July 30, 2004
by Canadian Architect
Christopher Hume of the Toronto Star discusses Boston-based Koetter Kim & Associates’ final plans for the East Bayfront section of Toronto’s waterfront. In an effort to promote the lakeside as a fully engaged part of the city, the plan includes a densely built up neighbourhood where tens of thousands of Torontonians will live, work and play. Though the fate of the Gardiner Expressway, the configuration of Queens Quay and Cherry Street and other factors are not yet finalized, certain basic principles are taking shape. Fred Koetter argues that the public promenade that runs along the water’s edge should be between 20 and 25 metres wide, which is broad enough to accommodate pedestrians, retail, residential and institutional use as well as vehicular traffic when required. Anything wider would be too wide; after all, the intention is to transform these former industrial lands into a fully urban district. That means the water’s edge must be fully accessible at different times and seasons for different reasons, not just leisure and amateur sports. In other words, it must include working people and residents, not just tourists and Sunday-afternoon picnickers.
Bordered by Jarvis and Cherry Sts., Lake Shore Blvd. E. and the water, the East Bayfront will also have a major cultural component. Though details are still not determined, officials of the Toronto Waterfront Revitalization Corp., which is overseeing the multi-billion-dollar project, imagine a floating concert venue, maybe an enclosed botanical garden and an aquarium. The foot of Jarvis would be set aside as a primary public area, with landmark attractions and a tall, thin skyscraper that acts as a kind of waterfront beacon. In contrast, the bottom of Sherbourne Street would be turned into a compact green space, surrounded by buildings on three sides. The old silos at the end of Parliament Street could find new life as a hotel, a museum, or a shopping complex, which could anchor Queens Quay at the east end, serving as a place of transition between the urban precinct to the west and a more natural area on the other side.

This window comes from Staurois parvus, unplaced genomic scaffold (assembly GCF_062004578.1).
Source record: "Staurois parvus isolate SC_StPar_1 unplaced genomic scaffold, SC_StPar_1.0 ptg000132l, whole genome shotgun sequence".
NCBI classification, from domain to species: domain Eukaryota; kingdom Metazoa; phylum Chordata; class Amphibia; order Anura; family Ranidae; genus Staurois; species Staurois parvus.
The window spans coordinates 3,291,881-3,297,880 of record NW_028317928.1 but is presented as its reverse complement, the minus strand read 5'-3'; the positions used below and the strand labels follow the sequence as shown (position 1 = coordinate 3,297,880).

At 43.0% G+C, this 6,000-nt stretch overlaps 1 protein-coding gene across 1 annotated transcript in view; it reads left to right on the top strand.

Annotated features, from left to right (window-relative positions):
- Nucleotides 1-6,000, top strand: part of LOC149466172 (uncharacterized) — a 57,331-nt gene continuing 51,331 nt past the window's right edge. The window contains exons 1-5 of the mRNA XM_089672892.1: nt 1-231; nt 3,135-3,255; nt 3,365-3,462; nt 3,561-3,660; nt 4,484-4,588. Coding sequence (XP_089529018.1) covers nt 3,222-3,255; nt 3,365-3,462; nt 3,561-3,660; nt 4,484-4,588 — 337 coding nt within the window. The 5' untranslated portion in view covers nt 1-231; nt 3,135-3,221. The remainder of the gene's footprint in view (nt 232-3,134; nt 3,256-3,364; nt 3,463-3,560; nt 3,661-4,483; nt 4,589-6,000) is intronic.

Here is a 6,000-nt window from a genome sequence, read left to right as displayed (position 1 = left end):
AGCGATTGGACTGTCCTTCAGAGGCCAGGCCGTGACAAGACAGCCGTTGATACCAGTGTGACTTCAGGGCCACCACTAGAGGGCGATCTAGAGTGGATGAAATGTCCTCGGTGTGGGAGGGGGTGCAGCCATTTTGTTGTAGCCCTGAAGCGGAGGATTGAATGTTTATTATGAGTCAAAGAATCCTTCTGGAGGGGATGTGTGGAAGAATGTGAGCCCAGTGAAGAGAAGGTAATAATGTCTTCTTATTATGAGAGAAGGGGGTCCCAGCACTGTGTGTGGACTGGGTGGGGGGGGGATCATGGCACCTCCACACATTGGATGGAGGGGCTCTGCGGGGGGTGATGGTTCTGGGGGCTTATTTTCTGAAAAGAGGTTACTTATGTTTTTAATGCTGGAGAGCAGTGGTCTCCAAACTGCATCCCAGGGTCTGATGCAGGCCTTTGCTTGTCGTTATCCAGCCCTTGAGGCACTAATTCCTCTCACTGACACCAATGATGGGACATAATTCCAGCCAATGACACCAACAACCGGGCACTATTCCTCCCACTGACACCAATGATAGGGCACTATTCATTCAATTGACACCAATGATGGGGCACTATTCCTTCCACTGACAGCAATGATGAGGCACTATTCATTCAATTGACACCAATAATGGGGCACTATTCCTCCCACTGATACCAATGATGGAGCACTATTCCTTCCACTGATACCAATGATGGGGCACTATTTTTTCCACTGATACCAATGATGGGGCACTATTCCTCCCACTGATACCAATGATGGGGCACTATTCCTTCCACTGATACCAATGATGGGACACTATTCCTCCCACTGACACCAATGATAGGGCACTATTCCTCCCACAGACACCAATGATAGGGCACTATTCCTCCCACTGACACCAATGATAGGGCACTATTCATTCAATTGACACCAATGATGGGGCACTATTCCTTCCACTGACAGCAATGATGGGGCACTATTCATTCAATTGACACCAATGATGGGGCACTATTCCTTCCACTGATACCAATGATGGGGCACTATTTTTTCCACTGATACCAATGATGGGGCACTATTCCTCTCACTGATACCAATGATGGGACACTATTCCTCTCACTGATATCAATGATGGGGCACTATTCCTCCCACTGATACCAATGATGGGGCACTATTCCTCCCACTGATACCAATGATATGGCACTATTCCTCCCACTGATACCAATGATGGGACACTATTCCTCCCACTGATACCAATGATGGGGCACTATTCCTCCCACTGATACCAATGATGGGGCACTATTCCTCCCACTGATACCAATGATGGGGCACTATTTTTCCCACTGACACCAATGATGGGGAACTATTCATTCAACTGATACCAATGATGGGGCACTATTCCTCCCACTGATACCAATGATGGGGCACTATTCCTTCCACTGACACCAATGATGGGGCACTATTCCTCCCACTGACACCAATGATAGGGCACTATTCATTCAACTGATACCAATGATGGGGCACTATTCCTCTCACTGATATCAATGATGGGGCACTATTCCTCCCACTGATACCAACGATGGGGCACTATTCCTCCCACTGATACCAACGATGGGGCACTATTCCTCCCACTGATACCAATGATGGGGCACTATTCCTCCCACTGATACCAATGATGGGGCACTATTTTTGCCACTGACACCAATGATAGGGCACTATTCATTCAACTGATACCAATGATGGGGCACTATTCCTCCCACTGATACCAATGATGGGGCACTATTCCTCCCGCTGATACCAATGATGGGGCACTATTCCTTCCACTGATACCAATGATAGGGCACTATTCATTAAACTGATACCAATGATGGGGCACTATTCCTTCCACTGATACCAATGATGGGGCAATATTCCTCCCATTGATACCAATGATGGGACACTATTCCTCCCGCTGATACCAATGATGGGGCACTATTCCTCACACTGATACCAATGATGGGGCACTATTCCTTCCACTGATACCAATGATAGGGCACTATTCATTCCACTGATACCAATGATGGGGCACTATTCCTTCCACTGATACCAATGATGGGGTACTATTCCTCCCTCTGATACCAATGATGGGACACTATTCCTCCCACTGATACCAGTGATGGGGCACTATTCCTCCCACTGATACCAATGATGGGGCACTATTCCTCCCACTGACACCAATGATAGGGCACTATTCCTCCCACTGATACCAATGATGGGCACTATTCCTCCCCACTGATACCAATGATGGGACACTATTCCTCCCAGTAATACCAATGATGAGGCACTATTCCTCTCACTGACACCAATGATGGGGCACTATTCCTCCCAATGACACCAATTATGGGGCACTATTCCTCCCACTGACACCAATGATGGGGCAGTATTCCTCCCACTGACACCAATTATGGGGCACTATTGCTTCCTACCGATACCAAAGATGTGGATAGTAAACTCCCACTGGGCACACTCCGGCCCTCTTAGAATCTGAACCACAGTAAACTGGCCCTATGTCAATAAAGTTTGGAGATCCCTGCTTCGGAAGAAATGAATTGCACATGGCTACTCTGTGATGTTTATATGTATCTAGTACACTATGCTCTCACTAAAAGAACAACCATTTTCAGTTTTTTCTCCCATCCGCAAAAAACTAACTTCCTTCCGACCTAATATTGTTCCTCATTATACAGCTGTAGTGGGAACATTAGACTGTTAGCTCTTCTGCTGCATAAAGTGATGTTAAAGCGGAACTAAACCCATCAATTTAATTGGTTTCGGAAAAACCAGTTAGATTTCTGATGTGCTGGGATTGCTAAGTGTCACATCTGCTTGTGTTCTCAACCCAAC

Transit is key to opening up the waterfront and Koetter suggests a streetcar line running along the centre of an expanded Queens Quay all the way to Cherry St. and beyond. Properly landscaped and integrated, it could provide the kind of access to the waterfront that is critical to its revitalization. Koetter also proposes that buildings along Queens Quay, which would be widened to 43 metres, would be no taller than 40 metres. Closer to the lake, the height limit would be half that, but up to 60 metres by the Gardiner.
Fully 60 percent of the land in the East Bayfront remains in private hands. Though waterfront corporation staff are optimistic, the scheme will depend on owners’ agreement. They would be hopelessly wrong-headed not to go along with the corporation, which will ultimately increase the value of their property beyond anything they could do individually. In the meantime, the provincial minister of infrastructure renewal, David Caplan, is waiting for a review of the corporation’s governance. This report, due in September, will examine whether the agency has the powers it needs to do its job. If its authors have done their job, they will tell Caplan the body must be able to make real estate deals, borrow money and even expropriate land when necessary. With all that in place, waterfront renewal can finally become a reality. Koetter would like to see the first projects happen on Lower Sherbourne. The mix of public and private initiatives would give understandably skeptical Torontonians a chance to see what the city could become if we let it.